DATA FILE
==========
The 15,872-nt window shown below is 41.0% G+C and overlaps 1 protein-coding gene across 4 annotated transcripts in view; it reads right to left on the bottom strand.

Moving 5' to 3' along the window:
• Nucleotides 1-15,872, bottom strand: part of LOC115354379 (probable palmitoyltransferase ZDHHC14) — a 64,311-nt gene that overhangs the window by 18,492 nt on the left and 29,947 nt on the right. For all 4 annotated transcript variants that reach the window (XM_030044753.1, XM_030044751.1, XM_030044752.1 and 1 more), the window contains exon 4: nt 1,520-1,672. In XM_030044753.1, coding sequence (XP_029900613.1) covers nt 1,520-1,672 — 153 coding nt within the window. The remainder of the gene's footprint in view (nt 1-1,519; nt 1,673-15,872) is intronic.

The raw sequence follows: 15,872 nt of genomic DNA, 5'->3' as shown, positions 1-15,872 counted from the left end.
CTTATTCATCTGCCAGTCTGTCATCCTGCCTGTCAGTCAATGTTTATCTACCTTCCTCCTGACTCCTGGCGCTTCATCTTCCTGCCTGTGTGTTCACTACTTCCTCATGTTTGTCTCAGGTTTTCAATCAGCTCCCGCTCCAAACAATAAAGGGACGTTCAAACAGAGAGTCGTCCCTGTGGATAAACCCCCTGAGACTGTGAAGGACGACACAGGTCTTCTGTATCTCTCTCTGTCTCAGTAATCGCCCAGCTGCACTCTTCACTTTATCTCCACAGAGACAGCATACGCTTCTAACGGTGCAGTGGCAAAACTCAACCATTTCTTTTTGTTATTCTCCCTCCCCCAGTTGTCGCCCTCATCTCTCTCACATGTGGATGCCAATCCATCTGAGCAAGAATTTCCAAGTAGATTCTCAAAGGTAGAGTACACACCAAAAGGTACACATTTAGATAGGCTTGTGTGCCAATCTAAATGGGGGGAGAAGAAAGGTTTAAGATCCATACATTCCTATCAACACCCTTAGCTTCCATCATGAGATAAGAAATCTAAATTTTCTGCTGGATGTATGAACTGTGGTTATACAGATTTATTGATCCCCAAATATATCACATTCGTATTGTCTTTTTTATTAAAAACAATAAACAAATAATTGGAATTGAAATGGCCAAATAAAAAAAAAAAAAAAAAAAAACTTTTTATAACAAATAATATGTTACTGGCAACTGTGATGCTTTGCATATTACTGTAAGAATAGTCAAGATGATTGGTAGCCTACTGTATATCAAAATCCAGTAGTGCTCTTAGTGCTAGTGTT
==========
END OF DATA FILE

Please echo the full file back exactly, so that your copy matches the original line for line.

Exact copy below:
The 15,872-nt window shown below is 41.0% G+C and overlaps 1 protein-coding gene across 4 annotated transcripts in view; it reads right to left on the bottom strand.

Moving 5' to 3' along the window:
• Nucleotides 1-15,872, bottom strand: part of LOC115354379 (probable palmitoyltransferase ZDHHC14) — a 64,311-nt gene that overhangs the window by 18,492 nt on the left and 29,947 nt on the right. For all 4 annotated transcript variants that reach the window (XM_030044753.1, XM_030044751.1, XM_030044752.1 and 1 more), the window contains exon 4: nt 1,520-1,672. In XM_030044753.1, coding sequence (XP_029900613.1) covers nt 1,520-1,672 — 153 coding nt within the window. The remainder of the gene's footprint in view (nt 1-1,519; nt 1,673-15,872) is intronic.

The raw sequence follows: 15,872 nt of genomic DNA, 5'->3' as shown, positions 1-15,872 counted from the left end.
CTTATTCATCTGCCAGTCTGTCATCCTGCCTGTCAGTCAATGTTTATCTACCTTCCTCCTGACTCCTGGCGCTTCATCTTCCTGCCTGTGTGTTCACTACTTCCTCATGTTTGTCTCAGGTTTTCAATCAGCTCCCGCTCCAAACAATAAAGGGACGTTCAAACAGAGAGTCGTCCCTGTGGATAAACCCCCTGAGACTGTGAAGGACGACACAGGTCTTCTGTATCTCTCTCTGTCTCAGTAATCGCCCAGCTGCACTCTTCACTTTATCTCCACAGAGACAGCATACGCTTCTAACGGTGCAGTGGCAAAACTCAACCATTTCTTTTTGTTATTCTCCCTCCCCCAGTTGTCGCCCTCATCTCTCTCACATGTGGATGCCAATCCATCTGAGCAAGAATTTCCAAGTAGATTCTCAAAGGTAGAGTACACACCAAAAGGTACACATTTAGATAGGCTTGTGTGCCAATCTAAATGGGGGGAGAAGAAAGGTTTAAGATCCATACATTCCTATCAACACCCTTAGCTTCCATCATGAGATAAGAAATCTAAATTTTCTGCTGGATGTATGAACTGTGGTTATACAGATTTATTGATCCCCAAATATATCACATTCGTATTGTCTTTTTTATTAAAAACAATAAACAAATAATTGGAATTGAAATGGCCAAATAAAAAAAAAAAAAAAAAAAAACTTTTTATAACAAATAATATGTTACTGGCAACTGTGATGCTTTGCATATTACTGTAAGAATAGTCAAGATGATTGGTAGCCTACTGTATATCAAAATCCAGTAGTGCTCTTAGTGCTAGTGTT